Uncle Vanya (12A) |Close-Up Film Review

Dirs: Ian Rickson, Ross MacGibbon, UK 2020, 155 mins.

Cast: Toby Jones, Aimee Lou Wood, Richard Armitage, Roger Allam, Rosalind Eleazaer

Review by Carlie Newman

This is a filmed version of the stage play. In many ways this gives you the best of both worlds. Unlike other filmed performances where you see what an audience would see from the front, this new adaptation of the Anton Chekhov masterpiece by Conor McPherson, has the audience entering the set.

We have close-ups of the actors and it is like being in the midst of the action. Using all the same actors – except for Roger Allam now playing Professor Serebryakov – as originally onstage at the Harold Pinter Theatre, this version has been filmed in the same empty theatre.

The 1899 play is set at the end of the nineteenth century on a decaying country estate in Russia (a good set by Rae Smith, who also designed the costumes). The estate is looked after by Sonya (a terrific performance by Aimee Lou Wood) and her Uncle Vanya (the always magnificent Toby Jones) for Sonya’s father, the Professor. Neither are very happy as she is in love with the local doctor, Astrov (Richard Armitage) who only fees friendship for her.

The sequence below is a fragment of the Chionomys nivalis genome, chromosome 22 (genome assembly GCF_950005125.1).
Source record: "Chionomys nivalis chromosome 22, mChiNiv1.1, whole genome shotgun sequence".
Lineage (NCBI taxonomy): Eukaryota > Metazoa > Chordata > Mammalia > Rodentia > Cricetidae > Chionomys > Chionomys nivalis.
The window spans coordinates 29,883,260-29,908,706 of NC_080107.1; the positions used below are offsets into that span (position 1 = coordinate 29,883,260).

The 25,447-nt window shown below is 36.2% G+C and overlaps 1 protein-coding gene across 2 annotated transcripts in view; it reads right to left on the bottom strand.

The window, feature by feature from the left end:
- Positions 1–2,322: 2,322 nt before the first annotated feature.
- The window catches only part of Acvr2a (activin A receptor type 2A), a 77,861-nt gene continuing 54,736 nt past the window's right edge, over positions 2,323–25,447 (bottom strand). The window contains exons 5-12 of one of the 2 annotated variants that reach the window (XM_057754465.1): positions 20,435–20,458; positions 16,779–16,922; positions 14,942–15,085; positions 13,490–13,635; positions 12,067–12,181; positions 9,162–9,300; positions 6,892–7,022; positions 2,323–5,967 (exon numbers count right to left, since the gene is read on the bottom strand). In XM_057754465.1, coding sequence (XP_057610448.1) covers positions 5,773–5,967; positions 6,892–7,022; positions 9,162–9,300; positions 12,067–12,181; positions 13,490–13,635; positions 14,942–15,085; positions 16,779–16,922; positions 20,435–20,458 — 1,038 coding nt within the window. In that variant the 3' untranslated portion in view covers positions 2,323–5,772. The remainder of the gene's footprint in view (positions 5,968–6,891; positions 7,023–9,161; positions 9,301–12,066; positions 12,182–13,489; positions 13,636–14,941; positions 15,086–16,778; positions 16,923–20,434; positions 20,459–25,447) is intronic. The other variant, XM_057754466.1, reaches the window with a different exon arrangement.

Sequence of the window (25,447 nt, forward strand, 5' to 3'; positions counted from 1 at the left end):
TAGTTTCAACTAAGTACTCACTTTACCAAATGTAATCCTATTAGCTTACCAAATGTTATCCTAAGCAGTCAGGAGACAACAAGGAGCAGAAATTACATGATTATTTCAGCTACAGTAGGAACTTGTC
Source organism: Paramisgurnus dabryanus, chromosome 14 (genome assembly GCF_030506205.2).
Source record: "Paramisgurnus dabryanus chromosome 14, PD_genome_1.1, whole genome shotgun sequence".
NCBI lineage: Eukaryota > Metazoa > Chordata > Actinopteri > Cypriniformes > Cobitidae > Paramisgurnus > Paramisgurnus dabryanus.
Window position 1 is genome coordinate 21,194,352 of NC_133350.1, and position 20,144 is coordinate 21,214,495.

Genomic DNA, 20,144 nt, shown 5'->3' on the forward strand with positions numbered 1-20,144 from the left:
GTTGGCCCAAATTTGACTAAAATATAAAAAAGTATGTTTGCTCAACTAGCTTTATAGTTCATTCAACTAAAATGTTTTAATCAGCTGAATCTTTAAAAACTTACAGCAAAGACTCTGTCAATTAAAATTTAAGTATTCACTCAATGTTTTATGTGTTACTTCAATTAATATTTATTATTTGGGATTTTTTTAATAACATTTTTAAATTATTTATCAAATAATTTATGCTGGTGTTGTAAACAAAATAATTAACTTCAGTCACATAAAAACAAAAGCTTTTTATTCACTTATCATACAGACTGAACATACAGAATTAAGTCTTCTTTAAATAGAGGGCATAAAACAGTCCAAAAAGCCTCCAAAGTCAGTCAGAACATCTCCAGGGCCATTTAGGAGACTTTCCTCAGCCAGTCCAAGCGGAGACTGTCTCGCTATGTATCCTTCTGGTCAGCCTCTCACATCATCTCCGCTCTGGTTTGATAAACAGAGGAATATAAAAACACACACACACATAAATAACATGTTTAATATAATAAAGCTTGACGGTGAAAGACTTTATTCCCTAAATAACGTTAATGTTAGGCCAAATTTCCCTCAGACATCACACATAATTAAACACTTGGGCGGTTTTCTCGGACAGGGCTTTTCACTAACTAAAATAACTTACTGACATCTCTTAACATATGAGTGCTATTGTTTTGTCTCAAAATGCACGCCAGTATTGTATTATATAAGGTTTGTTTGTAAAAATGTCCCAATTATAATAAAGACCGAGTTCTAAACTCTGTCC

Life changes, however, when the Professor (Roger Allam), Sonya’s father, returns with his much younger wife, Yelena (Rosalind Eleazar). Both Astrov and Vanya fall for her. She doesn’t like life in the country and wishes to return to the city. The Professor has everyone running around him as he complains of being ill. There are some emotional moments as the Professor, ignoring the wishes of his late first wife, announces what he proposes to do with the estate. Frustration and hidden passions rise up as the characters deal with facing the future.

Director Ian Rickson, in collaboration with Ross MacGibbon, presents a sharply directed play, with all the nuances of the characters and their feelings well defined. Rickson re-interprets the stage production for the movie version bringing to the fore the lassitude of most of those on stage.

Toby Jones is just wonderful as Vanya and Rickson has him in close-up talking to the audience. His face moves with the different emotions he tries to keep hidden. There is an outstanding performance by Aimee Lou Wood as Sonya – she is one to look out for in the future.

This play/film full of dark humour is highly recommended.

A limited run in cinemas from 27 October 2020